Just like people, pets can find winter weather both invigorating and challenging at different times. Watching a dog frolick in fresh powdery snow is a heartwarming sight that reminds all of us how much fun winter can be. Unfortunately, the cold and snow of winter can be responsible for a variety of problems that occur in our pets.
Many pet owners ask me for advice when considering winter hazards and maladies. It is important to use common sense when you are out outdoors with your pet. Pets get cold just like we do and the temperature, wind and precipitation all factor into their comfort. Your dog should be healthy to spend time in harsh weather and you should have your dog checked by a veterinarian if you have any health questions.
Do dogs need coats in the winter? It seems that pet boutiques selling outerwear are opening all over the country. Sweaters made of all materials and shapes are the raging fashion in some cities. Although some owners want their dogs to be as fashionable as they are, most dogs do not need coats. Many dogs have been bred to work in the winter and their long coats and foot pads prevent injury. Some of these heavy coated breeds thrive in the winter and seem to be less active during hot summer days. Can you imagine an Alaskan sled dog wearing a coat and boots? I don’t think that they would be able to pull their sleds too far with that kind of dress.
Walking in the streets of Manhattan I have seen many small dogs wearing coats in 40 degree F weather. I can say with certainty that the coats are not comfortable for these dogs. I would only consider a coat necessary in short coated breeds on the coldest and windiest day. If you go outside with your Greyhound or Whippet and you find the cold biting, a coat would be appropriate. But any healthy long coated breed doesn’t need one.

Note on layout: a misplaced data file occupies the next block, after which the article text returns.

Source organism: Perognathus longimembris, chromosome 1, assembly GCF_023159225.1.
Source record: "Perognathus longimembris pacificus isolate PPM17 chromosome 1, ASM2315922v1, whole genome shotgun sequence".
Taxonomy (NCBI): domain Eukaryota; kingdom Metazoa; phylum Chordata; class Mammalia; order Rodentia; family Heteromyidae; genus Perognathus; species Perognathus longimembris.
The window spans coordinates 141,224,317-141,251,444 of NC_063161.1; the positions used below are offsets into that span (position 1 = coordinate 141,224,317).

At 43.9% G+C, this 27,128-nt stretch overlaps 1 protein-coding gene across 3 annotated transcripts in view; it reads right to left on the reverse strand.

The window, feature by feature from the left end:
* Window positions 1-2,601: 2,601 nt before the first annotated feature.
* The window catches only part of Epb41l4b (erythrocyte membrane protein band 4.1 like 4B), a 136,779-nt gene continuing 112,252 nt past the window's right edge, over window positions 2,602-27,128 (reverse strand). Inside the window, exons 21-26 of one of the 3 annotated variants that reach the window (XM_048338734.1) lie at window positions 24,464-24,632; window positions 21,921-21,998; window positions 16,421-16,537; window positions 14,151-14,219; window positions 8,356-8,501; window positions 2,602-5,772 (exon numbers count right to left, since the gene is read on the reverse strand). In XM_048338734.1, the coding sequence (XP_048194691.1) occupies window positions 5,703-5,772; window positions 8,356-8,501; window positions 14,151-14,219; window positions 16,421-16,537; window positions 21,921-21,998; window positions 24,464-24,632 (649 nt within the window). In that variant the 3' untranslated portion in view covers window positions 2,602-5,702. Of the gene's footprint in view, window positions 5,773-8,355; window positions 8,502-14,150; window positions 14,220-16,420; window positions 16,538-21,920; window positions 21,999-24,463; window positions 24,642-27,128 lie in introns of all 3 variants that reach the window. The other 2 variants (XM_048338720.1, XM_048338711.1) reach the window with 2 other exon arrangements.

To help you decide if a coat is necessary watch the reaction of your dog when he goes outside on a cold day. If he is walking with you and seems happy, then he doesn’t need a coat. If your dog goes outside and starts to shiver and refuses to walk, try a coat and see if he is more comfortable outside.
Snow presents another challenge. Ice can get trapped between the toes of dogs and cause discomfort. Also snow melting salt can cause irritation between the toes. After a walk in the snow it’s always a good idea to check the feet of your dogs. If ice is present gently remove it. If your dog has walked through melted ice, dry their feet and rinse them off with warm water.
Dogs can slip on the ice and injure themselves. I see more torn ligaments, lacerations, and even toenails ripped off during snowstorms. It’s a good idea to keep your dog close to you and on a leash in the snow. If you live in a wide open section of the country away from traffic your dog would love running in a field, but make sure that he is well trained and will come back to you when called. Dogs can get lost and run away if not trained properly and it can be very difficult to track a runaway dog in the snow.
Before long spring will be upon us, but until then winter can be a great time to have fun and bond with your dog. Remember to use common sense and good judgment and you and your pet will enjoy fun times in the cold weather.